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When we discuss settlement patterns, we look at the historical flows and migration patterns of the population over time. We also observe population growth rates and density rates in particular areas. By observing past and present settlement patterns, we can observe the impacts of change on different Australian communities.

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European landing and its impact

Terra nullius was the official settlement claim made by Europeans when they arrived in Australia in 1788. Terra nullius or 'empty land' has now been legally removed from our Constitution, because between 300 000 to 1 000 000 Indigenous peoples were settled here many thousands of years prior. The impact of European settlement on the Indigenous peoples was disastrous; genocide and disease had wiped out Indigenous peoples in Tasmania by 1876. Racism and intolerance was exhibited by settlers, pastoralists and the like for most of the 19th century. Pastoralists had forcefully occupied indigenous-occupied land. Reserves were created on town fringes, leading to further dispossession. Indigenous peoples (Aborigines and Torres Strait Islanders) had enjoyed thousands of years of sustainable and harmonious life on the land. There were 18 broad language regions, based on water catchments and contrasting indigenous groups.

Geographical factors affecting early settlement

The impact of the Australian climate and geography on the settlers was generally harsh. The settlers were not accustomed to the harsh and unforgiving Australian climate and conditions. They encountered low levels of rainfall, poor soils and faced topography (land forms such as mountains) and vegetation which were hard to travel through and manage. The settlers found that the Australian continent was too large to travel in, leading to high financial costs for the colony. The early settlers and communities found the Australian environment ideal for agricultural methods. Around 70 per cent of woodland and forests were cleared for crops and housing. Settlement and agricultural practices, together with destruction of the indigenous way of life and culture, were indeed negative impacts on the ecology and geography. Soil was consistently degraded, pollution of the natural environment and destruction of various species of animals and plants were other negative impacts.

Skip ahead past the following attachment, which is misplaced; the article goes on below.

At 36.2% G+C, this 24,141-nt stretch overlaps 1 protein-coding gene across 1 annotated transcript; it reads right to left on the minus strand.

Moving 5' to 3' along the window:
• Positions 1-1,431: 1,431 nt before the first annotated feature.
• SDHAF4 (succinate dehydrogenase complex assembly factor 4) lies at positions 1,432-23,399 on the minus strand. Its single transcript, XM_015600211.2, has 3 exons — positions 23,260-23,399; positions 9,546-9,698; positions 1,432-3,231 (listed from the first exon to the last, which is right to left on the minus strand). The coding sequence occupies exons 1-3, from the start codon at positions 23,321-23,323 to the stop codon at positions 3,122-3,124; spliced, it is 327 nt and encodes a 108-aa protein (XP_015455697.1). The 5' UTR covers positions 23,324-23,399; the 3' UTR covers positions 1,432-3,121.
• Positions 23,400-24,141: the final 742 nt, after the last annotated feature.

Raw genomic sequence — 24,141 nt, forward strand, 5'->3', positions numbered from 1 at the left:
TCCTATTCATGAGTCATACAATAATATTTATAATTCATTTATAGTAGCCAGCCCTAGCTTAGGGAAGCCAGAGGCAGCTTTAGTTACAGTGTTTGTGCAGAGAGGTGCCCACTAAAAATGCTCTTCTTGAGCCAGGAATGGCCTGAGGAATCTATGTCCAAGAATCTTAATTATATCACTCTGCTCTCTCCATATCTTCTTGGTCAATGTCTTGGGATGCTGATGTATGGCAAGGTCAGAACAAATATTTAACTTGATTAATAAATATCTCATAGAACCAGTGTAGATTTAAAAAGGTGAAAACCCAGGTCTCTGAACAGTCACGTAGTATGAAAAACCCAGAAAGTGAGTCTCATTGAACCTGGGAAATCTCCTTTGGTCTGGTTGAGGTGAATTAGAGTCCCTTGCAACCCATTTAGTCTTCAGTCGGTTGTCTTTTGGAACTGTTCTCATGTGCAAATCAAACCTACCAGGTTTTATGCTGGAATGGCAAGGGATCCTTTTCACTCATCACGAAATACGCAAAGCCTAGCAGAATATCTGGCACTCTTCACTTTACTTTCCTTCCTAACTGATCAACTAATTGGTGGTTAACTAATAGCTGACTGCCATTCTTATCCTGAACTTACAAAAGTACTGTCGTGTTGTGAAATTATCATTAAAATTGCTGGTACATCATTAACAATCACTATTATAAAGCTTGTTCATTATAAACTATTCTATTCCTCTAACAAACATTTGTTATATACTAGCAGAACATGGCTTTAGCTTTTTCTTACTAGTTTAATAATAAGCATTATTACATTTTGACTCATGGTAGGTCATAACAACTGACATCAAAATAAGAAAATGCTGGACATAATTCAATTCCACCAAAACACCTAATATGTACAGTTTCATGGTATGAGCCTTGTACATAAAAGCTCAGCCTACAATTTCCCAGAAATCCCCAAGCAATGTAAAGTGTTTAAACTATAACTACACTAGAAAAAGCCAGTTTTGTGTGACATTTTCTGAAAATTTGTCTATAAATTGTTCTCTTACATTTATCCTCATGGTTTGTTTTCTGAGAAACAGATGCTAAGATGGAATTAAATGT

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Settlement patterns

Colonisation of Australia featured a series of migration waves around the south and south-east regions of Australia. Between 1788 and 1868 about 150 000 convicts arrived in Australia from the United Kingdom. During the 1850s and the gold rushes, the population of NSW doubled and the population of Victoria increased six-fold. By the 1830s there were over 100 000 settlers in the Australian colonies. By the 1850s over half a million migrants were added to the existing population. Railways were built and expanded inland for farming. Eventually the railway network allowed relatively easy internal migration of the population. The 1880s featured more intensive agriculture, which led to the development of prosperous towns, rural communities and regional centres (a large town or city of over 1000 people, with many surrounding villages). After World War II there was a large European wave of migration to Australia. In the 1970s there was an influx of Vietnam War refugees. Through the 1980s and 1990s there was a mix of cultural arrivals (21 per cent were overseas-born in the mid 1980s. In 2006, it is 25 per cent).